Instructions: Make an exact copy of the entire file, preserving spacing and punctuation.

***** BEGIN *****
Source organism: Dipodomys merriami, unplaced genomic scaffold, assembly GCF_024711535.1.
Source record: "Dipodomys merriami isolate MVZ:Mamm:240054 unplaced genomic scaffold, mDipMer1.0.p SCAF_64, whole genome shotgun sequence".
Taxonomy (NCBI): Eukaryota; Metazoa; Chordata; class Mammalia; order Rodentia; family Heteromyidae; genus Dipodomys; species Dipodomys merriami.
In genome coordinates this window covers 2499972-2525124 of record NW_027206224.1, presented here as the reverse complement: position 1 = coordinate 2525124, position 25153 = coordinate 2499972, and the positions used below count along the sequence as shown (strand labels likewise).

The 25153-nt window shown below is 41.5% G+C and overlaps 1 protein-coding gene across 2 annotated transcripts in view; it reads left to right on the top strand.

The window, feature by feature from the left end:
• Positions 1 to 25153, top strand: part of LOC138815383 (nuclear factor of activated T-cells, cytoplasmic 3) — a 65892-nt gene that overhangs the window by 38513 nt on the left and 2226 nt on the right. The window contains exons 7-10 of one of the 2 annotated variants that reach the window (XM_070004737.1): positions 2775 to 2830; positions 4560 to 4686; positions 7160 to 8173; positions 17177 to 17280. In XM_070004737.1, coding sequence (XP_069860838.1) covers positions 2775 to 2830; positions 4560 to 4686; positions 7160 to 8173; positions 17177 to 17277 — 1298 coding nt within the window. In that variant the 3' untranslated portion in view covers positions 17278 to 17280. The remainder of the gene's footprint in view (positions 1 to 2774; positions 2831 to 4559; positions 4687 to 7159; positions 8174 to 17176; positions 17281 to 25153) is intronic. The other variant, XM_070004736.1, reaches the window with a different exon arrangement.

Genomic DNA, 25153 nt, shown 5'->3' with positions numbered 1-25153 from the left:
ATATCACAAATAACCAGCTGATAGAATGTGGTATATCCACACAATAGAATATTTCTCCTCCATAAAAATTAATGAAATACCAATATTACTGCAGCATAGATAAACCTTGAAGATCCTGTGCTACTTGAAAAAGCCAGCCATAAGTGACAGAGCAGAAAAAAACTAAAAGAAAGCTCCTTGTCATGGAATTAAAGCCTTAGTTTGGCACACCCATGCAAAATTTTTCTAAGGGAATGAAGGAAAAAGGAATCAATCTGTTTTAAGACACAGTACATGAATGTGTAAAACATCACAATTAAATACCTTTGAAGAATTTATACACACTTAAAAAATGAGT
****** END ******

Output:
Source organism: Dipodomys merriami, unplaced genomic scaffold, assembly GCF_024711535.1.
Source record: "Dipodomys merriami isolate MVZ:Mamm:240054 unplaced genomic scaffold, mDipMer1.0.p SCAF_64, whole genome shotgun sequence".
Taxonomy (NCBI): Eukaryota; Metazoa; Chordata; class Mammalia; order Rodentia; family Heteromyidae; genus Dipodomys; species Dipodomys merriami.
In genome coordinates this window covers 2499972-2525124 of record NW_027206224.1, presented here as the reverse complement: position 1 = coordinate 2525124, position 25153 = coordinate 2499972, and the positions used below count along the sequence as shown (strand labels likewise).

The 25153-nt window shown below is 41.5% G+C and overlaps 1 protein-coding gene across 2 annotated transcripts in view; it reads left to right on the top strand.

The window, feature by feature from the left end:
• Positions 1 to 25153, top strand: part of LOC138815383 (nuclear factor of activated T-cells, cytoplasmic 3) — a 65892-nt gene that overhangs the window by 38513 nt on the left and 2226 nt on the right. The window contains exons 7-10 of one of the 2 annotated variants that reach the window (XM_070004737.1): positions 2775 to 2830; positions 4560 to 4686; positions 7160 to 8173; positions 17177 to 17280. In XM_070004737.1, coding sequence (XP_069860838.1) covers positions 2775 to 2830; positions 4560 to 4686; positions 7160 to 8173; positions 17177 to 17277 — 1298 coding nt within the window. In that variant the 3' untranslated portion in view covers positions 17278 to 17280. The remainder of the gene's footprint in view (positions 1 to 2774; positions 2831 to 4559; positions 4687 to 7159; positions 8174 to 17176; positions 17281 to 25153) is intronic. The other variant, XM_070004736.1, reaches the window with a different exon arrangement.

Genomic DNA, 25153 nt, shown 5'->3' with positions numbered 1-25153 from the left:
ATATCACAAATAACCAGCTGATAGAATGTGGTATATCCACACAATAGAATATTTCTCCTCCATAAAAATTAATGAAATACCAATATTACTGCAGCATAGATAAACCTTGAAGATCCTGTGCTACTTGAAAAAGCCAGCCATAAGTGACAGAGCAGAAAAAAACTAAAAGAAAGCTCCTTGTCATGGAATTAAAGCCTTAGTTTGGCACACCCATGCAAAATTTTTCTAAGGGAATGAAGGAAAAAGGAATCAATCTGTTTTAAGACACAGTACATGAATGTGTAAAACATCACAATTAAATACCTTTGAAGAATTTATACACACTTAAAAAATGAGT